Arriving in Death Valley earlier in the day, we had visited some canyon country that is a bit off the beaten path and then headed back to our home base in the park for the next few days. We got settled in, had some dinner, and headed out to make some photographs, deciding that it would be best on this first evening to photograph nearby.
We made it to an area along the periphery of the dunes before sunset and then continued to photograph during the evening light transition from warm pre-sunset color to the post-sunset blue hour light. Here there was still a bit of a glow from the west, but the sun had already dropped below the Cottonwood mountains, and the light was soft as we finished photographing in the evening stillness.
Zoltar waits for his mark on a San Francisco sidewalk
Zoltar, in all of his flamboyant glory, waits in a sidewalk booth to give fortunes to passers-by. Despite his ultra-colorful appearance, not a single person stopped to speak with him during my visit.
I did not realize that Zoltar is actually a “thing.” Yes, you can look up “Zoltar Speaks” on the Internet and read all about him. (He comes in standard, economy, and deluxe models.) I remain perplexed about what he may have to do with the cultural setting of San Francisco’s Chinatown district.
Crowds of people walking past shops along Grant Avenue on a summer evening, San Francisco
To me, this photograph has a feeling of San Francisco. Yes, it is in a tourist location, but the crowded sidewalk, the diverse group of people, the somewhat old and (lovingly) worn buildings and sidewalk, the narrow street, the clutter… all contribute to the charm of The City.
There are a lot of small things in this complex photograph that I like. The center, though it is subtle, may be the man facing the camera and looking into the light of the store. But there is also the family with two children, one clutching dad’s hand and the other, barely visible, looking into that light. There’s more, but I’ll leave it to viewers to look.
People assemble in summer twilight at the corner of Clay and Grant Streets, San Francisco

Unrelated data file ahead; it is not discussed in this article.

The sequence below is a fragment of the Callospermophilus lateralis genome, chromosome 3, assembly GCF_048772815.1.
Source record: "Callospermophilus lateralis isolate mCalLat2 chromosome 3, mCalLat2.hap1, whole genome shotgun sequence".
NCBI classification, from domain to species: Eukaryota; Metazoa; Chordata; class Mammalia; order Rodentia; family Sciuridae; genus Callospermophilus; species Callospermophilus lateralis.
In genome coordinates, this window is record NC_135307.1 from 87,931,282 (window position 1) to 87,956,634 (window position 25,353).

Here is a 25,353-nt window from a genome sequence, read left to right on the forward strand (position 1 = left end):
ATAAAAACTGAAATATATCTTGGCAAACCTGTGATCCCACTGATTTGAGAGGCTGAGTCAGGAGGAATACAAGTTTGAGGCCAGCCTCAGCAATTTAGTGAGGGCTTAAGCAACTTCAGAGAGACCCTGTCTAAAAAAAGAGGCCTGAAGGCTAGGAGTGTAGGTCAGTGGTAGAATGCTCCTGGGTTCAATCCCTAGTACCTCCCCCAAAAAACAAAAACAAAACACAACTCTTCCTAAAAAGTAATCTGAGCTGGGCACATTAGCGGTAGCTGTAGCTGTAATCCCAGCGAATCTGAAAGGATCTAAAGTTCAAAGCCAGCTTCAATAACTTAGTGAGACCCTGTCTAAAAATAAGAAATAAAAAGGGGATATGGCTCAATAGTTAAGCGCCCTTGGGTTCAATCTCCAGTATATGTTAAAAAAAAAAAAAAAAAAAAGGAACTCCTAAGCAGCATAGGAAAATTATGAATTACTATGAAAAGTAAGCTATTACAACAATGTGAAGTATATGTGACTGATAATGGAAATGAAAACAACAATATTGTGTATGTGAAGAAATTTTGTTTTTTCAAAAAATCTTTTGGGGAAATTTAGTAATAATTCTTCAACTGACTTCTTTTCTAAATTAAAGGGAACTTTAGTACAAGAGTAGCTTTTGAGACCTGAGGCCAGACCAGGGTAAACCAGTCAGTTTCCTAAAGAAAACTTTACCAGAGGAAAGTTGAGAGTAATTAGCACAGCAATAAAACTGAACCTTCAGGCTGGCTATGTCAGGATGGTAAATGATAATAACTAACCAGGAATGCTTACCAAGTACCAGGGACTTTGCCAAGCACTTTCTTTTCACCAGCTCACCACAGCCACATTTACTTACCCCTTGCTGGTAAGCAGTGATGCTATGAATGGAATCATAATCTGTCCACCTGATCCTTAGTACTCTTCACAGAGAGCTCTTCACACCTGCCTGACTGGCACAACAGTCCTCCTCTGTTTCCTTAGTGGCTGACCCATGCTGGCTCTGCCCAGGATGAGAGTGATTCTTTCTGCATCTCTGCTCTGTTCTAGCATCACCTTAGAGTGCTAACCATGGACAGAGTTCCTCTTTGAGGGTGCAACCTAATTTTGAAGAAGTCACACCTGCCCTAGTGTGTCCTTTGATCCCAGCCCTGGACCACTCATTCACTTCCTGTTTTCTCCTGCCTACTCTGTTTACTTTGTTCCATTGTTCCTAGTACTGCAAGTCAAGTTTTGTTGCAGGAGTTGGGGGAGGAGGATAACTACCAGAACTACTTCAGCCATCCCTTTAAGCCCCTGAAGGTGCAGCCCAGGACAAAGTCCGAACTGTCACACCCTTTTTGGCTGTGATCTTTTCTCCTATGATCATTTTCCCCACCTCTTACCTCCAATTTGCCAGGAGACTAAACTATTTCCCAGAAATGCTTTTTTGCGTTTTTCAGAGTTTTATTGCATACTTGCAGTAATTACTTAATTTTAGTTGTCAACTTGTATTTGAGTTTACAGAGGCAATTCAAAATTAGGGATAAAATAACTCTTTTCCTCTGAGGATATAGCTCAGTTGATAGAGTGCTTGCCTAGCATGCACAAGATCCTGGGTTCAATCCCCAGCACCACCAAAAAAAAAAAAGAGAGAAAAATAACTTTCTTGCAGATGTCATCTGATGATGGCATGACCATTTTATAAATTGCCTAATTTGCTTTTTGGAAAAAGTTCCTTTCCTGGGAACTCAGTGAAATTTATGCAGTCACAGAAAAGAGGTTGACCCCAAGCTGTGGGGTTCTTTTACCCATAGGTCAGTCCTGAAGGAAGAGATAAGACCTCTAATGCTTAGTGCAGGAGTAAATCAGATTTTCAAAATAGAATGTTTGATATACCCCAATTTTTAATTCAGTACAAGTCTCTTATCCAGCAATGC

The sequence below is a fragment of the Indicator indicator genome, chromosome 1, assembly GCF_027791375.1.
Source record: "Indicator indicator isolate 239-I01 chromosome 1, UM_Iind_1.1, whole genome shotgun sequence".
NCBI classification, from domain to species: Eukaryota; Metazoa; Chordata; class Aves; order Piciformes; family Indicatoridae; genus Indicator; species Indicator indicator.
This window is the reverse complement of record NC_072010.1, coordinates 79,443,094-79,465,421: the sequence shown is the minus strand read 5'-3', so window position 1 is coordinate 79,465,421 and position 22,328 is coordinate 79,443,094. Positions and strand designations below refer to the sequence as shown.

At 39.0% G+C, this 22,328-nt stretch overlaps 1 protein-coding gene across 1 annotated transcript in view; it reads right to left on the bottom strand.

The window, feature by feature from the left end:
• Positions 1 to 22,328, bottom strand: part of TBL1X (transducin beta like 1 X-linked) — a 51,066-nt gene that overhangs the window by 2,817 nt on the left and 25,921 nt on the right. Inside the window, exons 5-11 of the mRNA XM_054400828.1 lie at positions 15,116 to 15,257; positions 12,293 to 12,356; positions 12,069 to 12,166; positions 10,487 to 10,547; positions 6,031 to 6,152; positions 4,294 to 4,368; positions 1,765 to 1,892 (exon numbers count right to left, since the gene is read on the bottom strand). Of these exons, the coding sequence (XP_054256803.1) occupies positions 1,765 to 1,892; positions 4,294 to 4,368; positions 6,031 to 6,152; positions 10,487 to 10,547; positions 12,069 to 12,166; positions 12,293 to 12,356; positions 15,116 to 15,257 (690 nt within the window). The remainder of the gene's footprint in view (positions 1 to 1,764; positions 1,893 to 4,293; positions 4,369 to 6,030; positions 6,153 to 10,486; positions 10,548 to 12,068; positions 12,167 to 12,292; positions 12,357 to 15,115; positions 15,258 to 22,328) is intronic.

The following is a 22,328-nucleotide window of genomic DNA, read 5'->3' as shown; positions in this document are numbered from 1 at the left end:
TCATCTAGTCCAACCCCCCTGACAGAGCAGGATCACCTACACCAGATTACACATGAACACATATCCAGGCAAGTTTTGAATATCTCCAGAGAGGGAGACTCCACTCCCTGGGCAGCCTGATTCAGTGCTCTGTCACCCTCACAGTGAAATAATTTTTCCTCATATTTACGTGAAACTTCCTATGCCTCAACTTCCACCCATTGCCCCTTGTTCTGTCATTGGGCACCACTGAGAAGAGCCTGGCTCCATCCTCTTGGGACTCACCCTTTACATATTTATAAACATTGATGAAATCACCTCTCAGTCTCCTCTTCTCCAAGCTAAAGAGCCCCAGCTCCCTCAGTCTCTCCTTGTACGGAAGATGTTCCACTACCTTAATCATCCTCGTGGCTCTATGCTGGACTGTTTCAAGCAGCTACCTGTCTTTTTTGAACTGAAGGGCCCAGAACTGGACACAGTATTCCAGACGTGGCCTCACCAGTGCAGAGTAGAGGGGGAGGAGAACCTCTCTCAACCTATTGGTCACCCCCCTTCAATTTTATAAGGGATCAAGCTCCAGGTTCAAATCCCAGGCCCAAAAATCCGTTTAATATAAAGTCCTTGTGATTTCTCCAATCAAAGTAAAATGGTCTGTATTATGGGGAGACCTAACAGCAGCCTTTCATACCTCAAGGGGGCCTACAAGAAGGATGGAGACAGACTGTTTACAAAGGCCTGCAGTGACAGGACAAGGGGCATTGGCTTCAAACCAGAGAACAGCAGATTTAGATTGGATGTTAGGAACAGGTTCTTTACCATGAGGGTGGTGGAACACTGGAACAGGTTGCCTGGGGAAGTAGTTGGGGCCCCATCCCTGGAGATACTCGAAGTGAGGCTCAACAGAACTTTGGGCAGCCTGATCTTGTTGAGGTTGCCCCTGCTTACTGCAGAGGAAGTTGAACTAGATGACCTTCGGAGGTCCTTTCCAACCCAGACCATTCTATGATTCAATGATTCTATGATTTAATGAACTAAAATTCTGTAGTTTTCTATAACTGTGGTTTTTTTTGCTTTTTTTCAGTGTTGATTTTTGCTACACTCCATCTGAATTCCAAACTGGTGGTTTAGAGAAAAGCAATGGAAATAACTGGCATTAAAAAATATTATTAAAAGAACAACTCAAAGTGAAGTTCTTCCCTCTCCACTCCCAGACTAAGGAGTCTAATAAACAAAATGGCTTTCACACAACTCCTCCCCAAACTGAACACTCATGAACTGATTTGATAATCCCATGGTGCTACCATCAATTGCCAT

This was a beautiful San Francisco afternoon and evening. I rendezvoused with some photographer friends in the late afternoon, and after a group dinner we headed out onto the San Francisco streets eventually winding our way into the Chinatown area around dusk. Fog was coming in, turning the ambient light a beautiful blue color, and street and business lights were coming on and producing contrasting warmer toned light.
In these situations photography is a combination of keeping my eyes open and responding intuitively and of watching for potential compositions and subjects and then waiting for the right characters to populate the scene. Certain places are more likely prospects: narrow streets with electrical light coming from both sides, storefronts, and corners. At the latter people often have to stop and wait for traffic to clear or to figure out where to go next, and they sometimes assemble into interesting compositions and stay there for more than an instant. Here, if I recall correctly, my first attraction to the scene was towards the glowing light in this corner market. I quickly noticed the line of people spread across the scene from left to right, and for an instant the man standing in light at the center of the frame looked up and somewhat toward the camera, and against a backdrop of mostly hidden faces his appearance jumped out at me.